Living a Calling via Athletics Aesthetics
17 years ago, Paul Lukas took a calculated risk. The rest is uni-history.
Posted Apr 03, 2013
One of my guilty pleasures is uni-watch.com, a blog that revels in editorialized, obsessively-detailed information about sports uniforms. As leisure interests go, uniform design is probably a bit obscure, but what can I say? As a kid I spent hours designing new logos and uniforms for fictitious teams (for fun, naturally), and my favorite part of every Sports Illustrated season preview issue was its unveiling of uniform changes for the coming year. I could tell you which football players used which model of facemask; which basketball players wore which shoe; and which baseball players wore high pants and stirrups and which ones wore pajama-style pants (which I always hated, and still do). Imagine, then, my glee when back in 2004 I discovered an espn.com column by Paul Lukas, a Brooklyn-based freelance writer, that covered uniform trends, complete with web links to photos and articles. That was just the start of Uni-Watch (or rather, a continuation of it; Lukas’ column began in the now-defunct sports section of The Village Voice in 1999). In 2006, Lukas launched uni-watch.com, a blog (intended to supplement Lukas’ espn.com column) that has become part of my daily routine.
The Internet has a way of making people with obscure interests less lonely. Before, no one in my life cared when I complained about all the teams needlessly incorporating black as an accent color. Now I can go to Uni-Watch and find overwhelming support for my disdain of this lamentable trend from literally hundreds of people who Get It, to borrow from Lukas’ parlance. Before, where could I turn to profess my admiration of the St. Louis Cardinals’ striped stirrups? Ha—the Uni-Watch community actually has a stirrup CLUB! I haven’t started wearing stirrups under my Dockers on Fridays like a lot of these guys, but you get the picture.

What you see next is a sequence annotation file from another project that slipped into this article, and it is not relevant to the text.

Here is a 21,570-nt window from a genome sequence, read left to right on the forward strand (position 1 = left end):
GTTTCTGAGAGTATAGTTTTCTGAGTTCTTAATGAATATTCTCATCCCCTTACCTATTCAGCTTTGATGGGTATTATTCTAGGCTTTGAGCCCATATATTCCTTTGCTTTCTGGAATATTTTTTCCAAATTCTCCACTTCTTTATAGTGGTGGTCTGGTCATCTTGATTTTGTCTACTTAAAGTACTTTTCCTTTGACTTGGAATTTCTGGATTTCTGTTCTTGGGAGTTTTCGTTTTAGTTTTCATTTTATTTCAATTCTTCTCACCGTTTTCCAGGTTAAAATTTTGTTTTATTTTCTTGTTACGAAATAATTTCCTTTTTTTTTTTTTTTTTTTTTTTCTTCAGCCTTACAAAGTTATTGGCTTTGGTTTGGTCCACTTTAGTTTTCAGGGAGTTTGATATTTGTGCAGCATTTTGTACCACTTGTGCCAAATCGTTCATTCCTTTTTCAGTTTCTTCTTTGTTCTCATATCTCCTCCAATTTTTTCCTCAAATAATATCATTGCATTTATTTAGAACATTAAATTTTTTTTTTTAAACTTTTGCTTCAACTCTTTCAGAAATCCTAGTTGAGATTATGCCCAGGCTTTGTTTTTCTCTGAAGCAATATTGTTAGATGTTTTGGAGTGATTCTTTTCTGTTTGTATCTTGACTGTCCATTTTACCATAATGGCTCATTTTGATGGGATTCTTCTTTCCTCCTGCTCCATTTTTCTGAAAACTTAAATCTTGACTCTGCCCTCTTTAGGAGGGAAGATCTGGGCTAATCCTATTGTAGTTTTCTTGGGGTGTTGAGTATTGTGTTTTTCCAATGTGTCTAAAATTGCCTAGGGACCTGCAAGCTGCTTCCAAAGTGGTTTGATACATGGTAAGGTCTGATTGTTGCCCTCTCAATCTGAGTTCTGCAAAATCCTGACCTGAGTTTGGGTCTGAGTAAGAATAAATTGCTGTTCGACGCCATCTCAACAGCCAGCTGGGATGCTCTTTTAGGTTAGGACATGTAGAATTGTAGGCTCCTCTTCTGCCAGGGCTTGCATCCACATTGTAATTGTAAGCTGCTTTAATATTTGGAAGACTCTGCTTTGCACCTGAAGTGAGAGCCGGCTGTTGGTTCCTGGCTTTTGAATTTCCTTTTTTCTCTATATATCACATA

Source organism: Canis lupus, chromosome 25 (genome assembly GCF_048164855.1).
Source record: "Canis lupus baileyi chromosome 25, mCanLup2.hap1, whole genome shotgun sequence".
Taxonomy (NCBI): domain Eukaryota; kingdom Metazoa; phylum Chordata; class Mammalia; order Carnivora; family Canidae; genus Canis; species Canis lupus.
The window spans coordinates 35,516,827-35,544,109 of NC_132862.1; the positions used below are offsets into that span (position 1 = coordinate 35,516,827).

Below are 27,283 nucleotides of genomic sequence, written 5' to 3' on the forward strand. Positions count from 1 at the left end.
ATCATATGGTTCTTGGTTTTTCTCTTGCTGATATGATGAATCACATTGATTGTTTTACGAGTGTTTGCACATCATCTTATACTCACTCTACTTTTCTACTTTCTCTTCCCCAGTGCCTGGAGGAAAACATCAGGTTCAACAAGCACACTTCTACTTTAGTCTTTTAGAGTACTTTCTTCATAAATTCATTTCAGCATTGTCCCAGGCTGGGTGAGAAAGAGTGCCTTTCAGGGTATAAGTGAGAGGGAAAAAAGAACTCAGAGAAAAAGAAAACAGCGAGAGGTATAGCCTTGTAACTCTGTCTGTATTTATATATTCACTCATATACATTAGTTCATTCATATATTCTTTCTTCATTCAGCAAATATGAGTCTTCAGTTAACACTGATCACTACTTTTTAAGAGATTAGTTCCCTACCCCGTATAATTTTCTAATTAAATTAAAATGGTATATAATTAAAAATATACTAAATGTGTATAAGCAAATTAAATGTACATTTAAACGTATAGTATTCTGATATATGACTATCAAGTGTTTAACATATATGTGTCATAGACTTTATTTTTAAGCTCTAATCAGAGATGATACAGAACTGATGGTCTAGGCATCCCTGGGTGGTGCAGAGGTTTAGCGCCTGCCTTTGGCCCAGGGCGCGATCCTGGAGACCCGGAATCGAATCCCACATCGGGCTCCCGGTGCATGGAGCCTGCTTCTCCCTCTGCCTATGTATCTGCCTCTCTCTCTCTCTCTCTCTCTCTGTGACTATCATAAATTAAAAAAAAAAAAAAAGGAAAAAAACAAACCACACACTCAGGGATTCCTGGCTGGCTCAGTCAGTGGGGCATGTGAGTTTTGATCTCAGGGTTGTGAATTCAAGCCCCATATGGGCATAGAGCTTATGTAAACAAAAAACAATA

Recently, Lukas posted the following bit of self-reflection as part of his daily round-up of uniform reporting:
"Emancipation Day: Seventeen years ago today, I walked out of my office at Billboard Books for the final time and began life as a full-time freelance writer. Haven’t had a regular job or a boss since then. (Also haven’t had employer-subsidized health benefits, paid vacation, sick days, or any other job-related perk, but of course I knew what I was getting into in that regard.) At the time, I thought of going freelance as an experiment. I guess we could now say the experiment has been a success. Good thing, too — after 17 years of working at home, I’m now pretty unemployable in any conventional sense of the term. The mere thought of going to an office gives me a rash.
"Anyway, the moral of the story is this: If you want to change your life or reinvent yourself, don’t just sit around fantasizing about it — go ahead and f***ing do it. Even if the experiment doesn’t work out, at least you won’t be wondering what might have been."
This struck me as a very poignant point of instruction. Uni-Watch is not the only venture that Lukas is involved in, but the blog is a big part of what he does, and obviously it’s had staying power. Why? Writing about uniform design does not cure HIV, feed the hungry, or nourish people’s spiritual needs (at least not directly). But for me and a lot of other like-minded people, it helps satisfy an embarrassingly strong interest and brings at least 5 minutes of extra joy every day. In that sense, Lukas is (1) using his gifts in meaningful ways to (2) make a difference in the world, which are two facets of what it means to approach work as a calling.
In my role as a vocational psychologist, I have interacted with many people who long for a new and different path. Identifying that path and then following it can be very risky in many ways—particularly when it means leaving a job with relative security and embarking on a more independent and uncertain journey, like Lukas did. For some, taking a risk like this leads to failure and regret. But as Lukas recognizes, sometimes a well-thought-out “experiment” can lead to many years of meaningful work that makes the world better, in big or small ways. I often ask people facing such a crossroads this question: What would you regret more, taking the risk and failing, or playing it safe and always wondering “what if”? Those of us who like striped stirrups and hate needless black accents are hugely grateful that Lukas took the leap those 17 years ago.